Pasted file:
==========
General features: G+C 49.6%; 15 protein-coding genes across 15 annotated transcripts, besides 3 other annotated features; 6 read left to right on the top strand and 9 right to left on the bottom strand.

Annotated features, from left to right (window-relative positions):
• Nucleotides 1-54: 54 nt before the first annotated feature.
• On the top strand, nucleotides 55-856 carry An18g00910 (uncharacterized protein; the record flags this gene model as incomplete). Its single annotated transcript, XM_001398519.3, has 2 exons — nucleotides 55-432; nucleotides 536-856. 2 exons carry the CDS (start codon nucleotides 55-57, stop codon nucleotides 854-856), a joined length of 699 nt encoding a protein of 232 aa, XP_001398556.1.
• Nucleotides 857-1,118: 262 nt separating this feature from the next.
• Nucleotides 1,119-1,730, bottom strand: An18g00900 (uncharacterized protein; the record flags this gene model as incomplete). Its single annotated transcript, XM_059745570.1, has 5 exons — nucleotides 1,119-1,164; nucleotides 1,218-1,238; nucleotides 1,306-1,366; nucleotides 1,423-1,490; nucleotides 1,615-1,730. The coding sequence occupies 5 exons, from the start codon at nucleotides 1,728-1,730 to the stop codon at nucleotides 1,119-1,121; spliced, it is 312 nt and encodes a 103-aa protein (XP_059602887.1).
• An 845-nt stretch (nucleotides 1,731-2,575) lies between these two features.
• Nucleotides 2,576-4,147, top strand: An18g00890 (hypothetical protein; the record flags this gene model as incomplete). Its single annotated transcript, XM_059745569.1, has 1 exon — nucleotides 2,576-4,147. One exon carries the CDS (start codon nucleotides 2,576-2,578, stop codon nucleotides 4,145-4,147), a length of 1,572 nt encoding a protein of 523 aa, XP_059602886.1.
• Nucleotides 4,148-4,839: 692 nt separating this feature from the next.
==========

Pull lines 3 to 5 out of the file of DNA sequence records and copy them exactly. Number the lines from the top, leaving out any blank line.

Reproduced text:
• Nucleotides 1-54: 54 nt before the first annotated feature.
• On the top strand, nucleotides 55-856 carry An18g00910 (uncharacterized protein; the record flags this gene model as incomplete). Its single annotated transcript, XM_001398519.3, has 2 exons — nucleotides 55-432; nucleotides 536-856. 2 exons carry the CDS (start codon nucleotides 55-57, stop codon nucleotides 854-856), a joined length of 699 nt encoding a protein of 232 aa, XP_001398556.1.
• Nucleotides 857-1,118: 262 nt separating this feature from the next.